- Site Help / FAQs
Site Help / FAQs
American Giclée Gallery.com - Museum Quality Fine Art Giclee Reproductions
Questions? Call us at 214-358-4802 10am-6pm M-Fr
What is a giclee?
Giclée literally means spray. It is pronounced "gee-clay". The term was coined in the 1980's by art producers experimenting with the then new inkjet printing technology. The art world fell in love with inkjet because the jet or spray of ink was so fine that there was no apparent dots or screening. A new idea of "print on demand" was soon realized because with inkjet, each print is printed one at a time. No longer did artists and publishers need to print 100's or 1000's of prints on a lithographic printing press and hope they could sell them all. As the technology and inks improved, the color gammut of the inks became greater than offset lithography. Very soon UV resistant "archival" inks were introduced and using acid free papers and canvases these "new" giclées proved through testing to be fade resistant for as long as 75-100 years. So, history lesson aside, an authentic giclée is an inkjet print on archival media using archival ink. Furthermore, a additional giclée veneer or varnish should be applied to canvas seal the print, add durability, and provide additional UV protection.
When you buy a giclee from American Giclee Gallery, you can rest assured you are getting the finest, museum quality fine art reproduction available today. Although American Giclee Gallery is relatively new to the online retail art market, we have been producing color separations for fine art artists, printers and publishers since 1971. In the 90's we began working with the giclee process.
All giclées sold at American Giclee Art Gallery are printed on archival rated canvas or archival rated Fine Art Papers. We use Epson printers and water-based Ultrachrome inks which are rated by Epson to last 75-125 years displayed indoors and out of direct sunlight. Canvas giclées received a semi-gloss giclée veneer for add protection.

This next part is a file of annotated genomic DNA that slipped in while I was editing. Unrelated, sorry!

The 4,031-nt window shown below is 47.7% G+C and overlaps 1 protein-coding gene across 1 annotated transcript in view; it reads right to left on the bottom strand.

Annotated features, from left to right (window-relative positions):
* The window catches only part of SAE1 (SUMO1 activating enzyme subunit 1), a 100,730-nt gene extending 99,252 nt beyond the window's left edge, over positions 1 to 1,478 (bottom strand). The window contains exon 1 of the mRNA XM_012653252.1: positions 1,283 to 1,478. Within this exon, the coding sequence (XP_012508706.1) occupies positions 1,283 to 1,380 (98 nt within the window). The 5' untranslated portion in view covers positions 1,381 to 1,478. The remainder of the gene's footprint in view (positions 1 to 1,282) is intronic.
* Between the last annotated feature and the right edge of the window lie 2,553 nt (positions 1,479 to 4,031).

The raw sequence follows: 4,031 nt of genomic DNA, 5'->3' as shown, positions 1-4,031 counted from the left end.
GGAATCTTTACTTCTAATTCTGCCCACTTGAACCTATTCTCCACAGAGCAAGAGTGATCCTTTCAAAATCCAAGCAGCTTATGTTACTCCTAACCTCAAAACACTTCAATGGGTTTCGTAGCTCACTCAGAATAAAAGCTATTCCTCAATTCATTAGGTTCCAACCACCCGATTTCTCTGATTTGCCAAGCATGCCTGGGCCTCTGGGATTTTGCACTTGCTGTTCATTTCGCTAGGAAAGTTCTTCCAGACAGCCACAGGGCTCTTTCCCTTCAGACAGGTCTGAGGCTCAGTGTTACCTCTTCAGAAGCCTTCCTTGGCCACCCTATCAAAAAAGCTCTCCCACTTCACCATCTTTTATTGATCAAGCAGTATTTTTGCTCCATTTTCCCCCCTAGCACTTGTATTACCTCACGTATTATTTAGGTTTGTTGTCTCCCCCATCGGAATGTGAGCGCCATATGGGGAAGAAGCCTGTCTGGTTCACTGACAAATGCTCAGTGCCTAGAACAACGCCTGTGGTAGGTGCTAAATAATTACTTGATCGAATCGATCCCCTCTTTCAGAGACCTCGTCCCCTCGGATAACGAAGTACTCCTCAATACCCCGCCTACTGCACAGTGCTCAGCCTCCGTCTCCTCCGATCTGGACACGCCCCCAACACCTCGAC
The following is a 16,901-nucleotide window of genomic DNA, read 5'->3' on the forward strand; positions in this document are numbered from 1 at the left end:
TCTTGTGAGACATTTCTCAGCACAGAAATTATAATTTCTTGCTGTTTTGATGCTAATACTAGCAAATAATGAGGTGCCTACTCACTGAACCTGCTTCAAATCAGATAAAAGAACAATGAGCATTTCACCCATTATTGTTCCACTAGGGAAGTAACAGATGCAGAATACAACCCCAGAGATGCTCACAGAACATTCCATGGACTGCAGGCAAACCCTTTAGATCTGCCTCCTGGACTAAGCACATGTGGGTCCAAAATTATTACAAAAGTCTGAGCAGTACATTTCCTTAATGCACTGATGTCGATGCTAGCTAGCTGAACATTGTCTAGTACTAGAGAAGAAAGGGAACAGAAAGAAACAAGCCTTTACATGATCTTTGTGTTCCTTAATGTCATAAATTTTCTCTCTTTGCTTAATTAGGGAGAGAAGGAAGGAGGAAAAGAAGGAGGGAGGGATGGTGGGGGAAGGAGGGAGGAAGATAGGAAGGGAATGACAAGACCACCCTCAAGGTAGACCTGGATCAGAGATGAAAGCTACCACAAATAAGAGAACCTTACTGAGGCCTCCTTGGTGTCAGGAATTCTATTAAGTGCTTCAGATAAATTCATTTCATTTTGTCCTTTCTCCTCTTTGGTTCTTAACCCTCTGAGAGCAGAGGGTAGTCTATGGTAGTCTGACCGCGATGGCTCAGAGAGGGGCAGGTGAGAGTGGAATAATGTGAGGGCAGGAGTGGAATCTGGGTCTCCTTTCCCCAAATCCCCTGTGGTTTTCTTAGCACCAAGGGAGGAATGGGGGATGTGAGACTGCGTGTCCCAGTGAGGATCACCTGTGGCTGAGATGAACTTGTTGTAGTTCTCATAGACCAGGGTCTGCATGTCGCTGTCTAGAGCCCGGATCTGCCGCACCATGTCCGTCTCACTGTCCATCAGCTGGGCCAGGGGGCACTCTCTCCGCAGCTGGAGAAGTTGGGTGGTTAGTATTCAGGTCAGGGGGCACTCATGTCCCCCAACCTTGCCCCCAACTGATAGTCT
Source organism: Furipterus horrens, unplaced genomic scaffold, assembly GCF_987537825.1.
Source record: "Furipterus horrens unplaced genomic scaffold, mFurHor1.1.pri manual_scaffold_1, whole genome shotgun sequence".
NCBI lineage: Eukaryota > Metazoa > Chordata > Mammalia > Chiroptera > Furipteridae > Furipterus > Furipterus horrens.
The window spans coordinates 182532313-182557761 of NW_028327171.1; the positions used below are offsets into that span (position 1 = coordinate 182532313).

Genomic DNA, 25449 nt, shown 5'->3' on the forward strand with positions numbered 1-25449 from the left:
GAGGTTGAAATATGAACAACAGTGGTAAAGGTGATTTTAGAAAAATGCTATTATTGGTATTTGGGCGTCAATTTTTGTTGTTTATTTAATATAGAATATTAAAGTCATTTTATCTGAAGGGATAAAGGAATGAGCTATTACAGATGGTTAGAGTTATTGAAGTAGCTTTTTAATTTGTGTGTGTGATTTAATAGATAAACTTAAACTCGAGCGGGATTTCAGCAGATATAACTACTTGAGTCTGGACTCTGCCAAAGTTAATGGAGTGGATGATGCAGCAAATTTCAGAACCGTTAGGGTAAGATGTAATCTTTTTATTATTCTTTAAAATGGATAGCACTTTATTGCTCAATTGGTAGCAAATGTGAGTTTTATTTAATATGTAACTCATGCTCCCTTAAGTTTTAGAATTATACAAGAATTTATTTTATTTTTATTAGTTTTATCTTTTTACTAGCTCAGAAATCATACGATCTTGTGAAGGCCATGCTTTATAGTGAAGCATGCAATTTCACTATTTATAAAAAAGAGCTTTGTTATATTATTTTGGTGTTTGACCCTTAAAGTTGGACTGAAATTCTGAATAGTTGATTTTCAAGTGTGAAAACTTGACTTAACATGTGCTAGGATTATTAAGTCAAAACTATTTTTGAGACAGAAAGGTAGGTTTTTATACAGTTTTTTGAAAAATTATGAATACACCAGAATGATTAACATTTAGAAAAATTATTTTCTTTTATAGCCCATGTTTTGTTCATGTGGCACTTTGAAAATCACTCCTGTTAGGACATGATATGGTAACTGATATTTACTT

How is a giclee made?
Our process begins with a scan of the original artwork on our Cruse scanner. This device produces a superior image capture, even lighting, and far more resolution that any photographic process. The scanned image is then color corrected and proofed until it matches the original art. The now match color image is printed on Epson printers on archival canvas or papers. Canvas giclees are coated with a water-based liquid to seal the canvas and ink and add durability. Our canvas and papers are selected through an exhaustive range of tests and color profiling. Only the best of the best are selected to use in production.
Most giclees offered are limited editions. Each giclee is number accordinly to the stated edition sizes and comes with a fine art paper giclee printed certificate of authenticy.
Some of our giclees are Gallery Editions. They are made exactly the same way as the limited editions but are not numbered and also come with a fine art paper giclee printed certificate of authenticy.
What is a Certificate of Authenticity?
Certificates of Authenticity are your guarantee that your new piece of are is a licensed and faithful reproduction the original art. It is signed by the artist and an officer of our company.
How to care for your giclee.
To make your giclee last a lifetime, never apply household cleaners to the canvas and keep out of direct sunlight. Dust with a feather duster.
Canvas giclees are not intended to be viewed under glass. They can be stretched and framed just as an original oil painting.
Fine Art Paper or Watercolor Paper
Fine Art Paper Giclees are intended to be framed under glass. Avoid touching the surface of the giclee before framing. While fine art paper giclees have a very unique style and look just like a watercolor original, the nature of this watercolor type paper is such that it is not as durable as canvas.